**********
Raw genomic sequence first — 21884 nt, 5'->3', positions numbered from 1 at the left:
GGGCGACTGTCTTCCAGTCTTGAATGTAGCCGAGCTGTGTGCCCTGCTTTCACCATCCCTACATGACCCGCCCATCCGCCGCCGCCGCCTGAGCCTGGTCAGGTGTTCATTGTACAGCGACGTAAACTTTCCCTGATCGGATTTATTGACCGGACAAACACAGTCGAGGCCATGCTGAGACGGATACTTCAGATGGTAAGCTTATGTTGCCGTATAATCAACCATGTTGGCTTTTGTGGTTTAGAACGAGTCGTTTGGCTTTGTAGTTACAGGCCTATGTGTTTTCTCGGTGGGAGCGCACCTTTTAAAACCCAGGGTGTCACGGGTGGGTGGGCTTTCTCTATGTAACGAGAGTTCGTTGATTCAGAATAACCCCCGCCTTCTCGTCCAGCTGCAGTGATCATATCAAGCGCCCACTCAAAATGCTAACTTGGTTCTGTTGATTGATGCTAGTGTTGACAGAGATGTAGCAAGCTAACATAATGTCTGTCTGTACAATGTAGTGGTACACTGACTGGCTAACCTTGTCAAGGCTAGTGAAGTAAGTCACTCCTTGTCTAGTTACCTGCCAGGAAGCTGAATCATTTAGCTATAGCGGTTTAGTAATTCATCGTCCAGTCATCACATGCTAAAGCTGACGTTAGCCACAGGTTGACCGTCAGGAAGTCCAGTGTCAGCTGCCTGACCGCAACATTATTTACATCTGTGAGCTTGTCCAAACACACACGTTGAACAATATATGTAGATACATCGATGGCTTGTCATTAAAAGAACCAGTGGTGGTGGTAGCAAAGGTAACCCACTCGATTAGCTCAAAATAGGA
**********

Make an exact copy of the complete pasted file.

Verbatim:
Raw genomic sequence first — 21884 nt, 5'->3', positions numbered from 1 at the left:
GGGCGACTGTCTTCCAGTCTTGAATGTAGCCGAGCTGTGTGCCCTGCTTTCACCATCCCTACATGACCCGCCCATCCGCCGCCGCCGCCTGAGCCTGGTCAGGTGTTCATTGTACAGCGACGTAAACTTTCCCTGATCGGATTTATTGACCGGACAAACACAGTCGAGGCCATGCTGAGACGGATACTTCAGATGGTAAGCTTATGTTGCCGTATAATCAACCATGTTGGCTTTTGTGGTTTAGAACGAGTCGTTTGGCTTTGTAGTTACAGGCCTATGTGTTTTCTCGGTGGGAGCGCACCTTTTAAAACCCAGGGTGTCACGGGTGGGTGGGCTTTCTCTATGTAACGAGAGTTCGTTGATTCAGAATAACCCCCGCCTTCTCGTCCAGCTGCAGTGATCATATCAAGCGCCCACTCAAAATGCTAACTTGGTTCTGTTGATTGATGCTAGTGTTGACAGAGATGTAGCAAGCTAACATAATGTCTGTCTGTACAATGTAGTGGTACACTGACTGGCTAACCTTGTCAAGGCTAGTGAAGTAAGTCACTCCTTGTCTAGTTACCTGCCAGGAAGCTGAATCATTTAGCTATAGCGGTTTAGTAATTCATCGTCCAGTCATCACATGCTAAAGCTGACGTTAGCCACAGGTTGACCGTCAGGAAGTCCAGTGTCAGCTGCCTGACCGCAACATTATTTACATCTGTGAGCTTGTCCAAACACACACGTTGAACAATATATGTAGATACATCGATGGCTTGTCATTAAAAGAACCAGTGGTGGTGGTAGCAAAGGTAACCCACTCGATTAGCTCAAAATAGGA